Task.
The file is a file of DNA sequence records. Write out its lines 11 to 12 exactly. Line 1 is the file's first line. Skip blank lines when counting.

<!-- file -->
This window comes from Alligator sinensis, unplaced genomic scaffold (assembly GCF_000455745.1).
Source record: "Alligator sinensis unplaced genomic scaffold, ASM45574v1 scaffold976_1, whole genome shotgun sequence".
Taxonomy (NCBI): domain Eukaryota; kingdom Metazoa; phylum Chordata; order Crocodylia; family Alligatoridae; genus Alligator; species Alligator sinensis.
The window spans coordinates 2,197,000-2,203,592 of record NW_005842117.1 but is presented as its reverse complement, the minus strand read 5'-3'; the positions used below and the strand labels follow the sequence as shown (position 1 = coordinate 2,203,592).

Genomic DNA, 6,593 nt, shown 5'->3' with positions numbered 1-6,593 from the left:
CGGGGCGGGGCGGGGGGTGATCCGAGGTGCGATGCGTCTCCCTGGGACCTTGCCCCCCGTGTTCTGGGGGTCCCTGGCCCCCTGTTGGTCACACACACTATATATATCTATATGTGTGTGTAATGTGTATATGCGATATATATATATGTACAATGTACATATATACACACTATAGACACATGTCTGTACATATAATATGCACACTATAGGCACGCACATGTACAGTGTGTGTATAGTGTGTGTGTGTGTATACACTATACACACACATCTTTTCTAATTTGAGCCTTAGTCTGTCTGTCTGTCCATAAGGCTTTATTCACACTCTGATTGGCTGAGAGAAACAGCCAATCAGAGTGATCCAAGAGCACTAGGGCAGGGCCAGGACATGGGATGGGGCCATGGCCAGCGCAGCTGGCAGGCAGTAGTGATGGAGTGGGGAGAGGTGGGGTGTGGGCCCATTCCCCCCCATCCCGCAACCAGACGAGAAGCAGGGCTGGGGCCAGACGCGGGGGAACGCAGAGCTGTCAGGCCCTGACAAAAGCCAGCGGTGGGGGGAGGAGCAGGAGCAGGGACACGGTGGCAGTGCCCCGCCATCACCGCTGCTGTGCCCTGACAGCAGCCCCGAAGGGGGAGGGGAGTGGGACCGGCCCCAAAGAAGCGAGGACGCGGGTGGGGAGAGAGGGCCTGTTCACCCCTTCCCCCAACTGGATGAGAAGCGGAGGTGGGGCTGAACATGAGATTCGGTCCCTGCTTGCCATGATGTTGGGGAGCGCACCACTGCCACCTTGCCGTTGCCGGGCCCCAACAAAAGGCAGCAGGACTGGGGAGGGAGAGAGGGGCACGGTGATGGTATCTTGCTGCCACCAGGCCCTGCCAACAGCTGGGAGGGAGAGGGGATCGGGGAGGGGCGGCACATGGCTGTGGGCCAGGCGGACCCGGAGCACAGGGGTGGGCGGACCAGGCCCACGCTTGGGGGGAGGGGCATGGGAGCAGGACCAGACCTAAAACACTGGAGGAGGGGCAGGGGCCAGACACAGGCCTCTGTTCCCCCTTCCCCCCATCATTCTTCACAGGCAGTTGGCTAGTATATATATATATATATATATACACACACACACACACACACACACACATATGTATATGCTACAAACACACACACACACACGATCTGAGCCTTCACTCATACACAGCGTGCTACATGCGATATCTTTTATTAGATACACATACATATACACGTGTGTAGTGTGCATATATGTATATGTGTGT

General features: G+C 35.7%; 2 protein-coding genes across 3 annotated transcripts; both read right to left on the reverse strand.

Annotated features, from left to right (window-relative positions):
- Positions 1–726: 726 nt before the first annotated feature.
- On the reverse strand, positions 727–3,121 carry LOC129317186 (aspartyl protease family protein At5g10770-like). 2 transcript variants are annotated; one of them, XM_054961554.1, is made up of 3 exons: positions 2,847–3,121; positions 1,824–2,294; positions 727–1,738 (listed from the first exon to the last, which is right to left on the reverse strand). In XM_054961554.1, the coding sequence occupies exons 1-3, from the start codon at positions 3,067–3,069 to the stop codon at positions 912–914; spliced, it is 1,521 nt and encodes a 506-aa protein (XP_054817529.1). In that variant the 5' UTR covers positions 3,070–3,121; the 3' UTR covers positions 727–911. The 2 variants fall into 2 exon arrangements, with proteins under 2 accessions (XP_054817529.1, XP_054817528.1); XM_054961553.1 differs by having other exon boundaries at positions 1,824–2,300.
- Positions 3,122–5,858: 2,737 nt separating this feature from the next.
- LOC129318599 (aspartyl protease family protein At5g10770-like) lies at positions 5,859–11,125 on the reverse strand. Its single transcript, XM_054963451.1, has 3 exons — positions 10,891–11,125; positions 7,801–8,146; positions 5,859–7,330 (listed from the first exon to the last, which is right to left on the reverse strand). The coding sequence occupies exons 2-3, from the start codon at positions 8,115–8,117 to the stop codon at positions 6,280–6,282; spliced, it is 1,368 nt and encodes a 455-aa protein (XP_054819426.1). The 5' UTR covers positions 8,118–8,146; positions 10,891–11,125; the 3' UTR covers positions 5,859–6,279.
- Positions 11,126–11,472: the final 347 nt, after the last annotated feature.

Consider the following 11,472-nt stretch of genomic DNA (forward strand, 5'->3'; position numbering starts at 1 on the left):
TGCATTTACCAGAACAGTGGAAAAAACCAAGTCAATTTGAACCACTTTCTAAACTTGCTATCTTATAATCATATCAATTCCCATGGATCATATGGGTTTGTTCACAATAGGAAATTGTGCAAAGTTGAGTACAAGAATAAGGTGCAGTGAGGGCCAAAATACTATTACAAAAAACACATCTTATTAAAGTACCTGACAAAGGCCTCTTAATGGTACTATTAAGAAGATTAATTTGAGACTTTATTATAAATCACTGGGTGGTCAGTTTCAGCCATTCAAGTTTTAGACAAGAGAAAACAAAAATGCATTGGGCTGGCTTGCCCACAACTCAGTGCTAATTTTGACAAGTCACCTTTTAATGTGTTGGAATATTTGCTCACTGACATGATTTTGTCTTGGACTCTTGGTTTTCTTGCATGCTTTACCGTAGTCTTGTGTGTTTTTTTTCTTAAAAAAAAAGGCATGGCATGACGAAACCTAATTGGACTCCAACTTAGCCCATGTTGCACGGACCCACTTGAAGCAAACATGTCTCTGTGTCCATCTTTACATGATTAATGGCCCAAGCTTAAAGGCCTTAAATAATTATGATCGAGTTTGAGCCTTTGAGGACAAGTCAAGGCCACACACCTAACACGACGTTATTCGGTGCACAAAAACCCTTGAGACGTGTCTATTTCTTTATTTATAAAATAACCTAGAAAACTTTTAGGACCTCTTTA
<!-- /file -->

- Positions 3,122–5,858: 2,737 nt separating this feature from the next.
- LOC129318599 (aspartyl protease family protein At5g10770-like) lies at positions 5,859–11,125 on the reverse strand. Its single transcript, XM_054963451.1, has 3 exons — positions 10,891–11,125; positions 7,801–8,146; positions 5,859–7,330 (listed from the first exon to the last, which is right to left on the reverse strand). The coding sequence occupies exons 2-3, from the start codon at positions 8,115–8,117 to the stop codon at positions 6,280–6,282; spliced, it is 1,368 nt and encodes a 455-aa protein (XP_054819426.1). The 5' UTR covers positions 8,118–8,146; positions 10,891–11,125; the 3' UTR covers positions 5,859–6,279.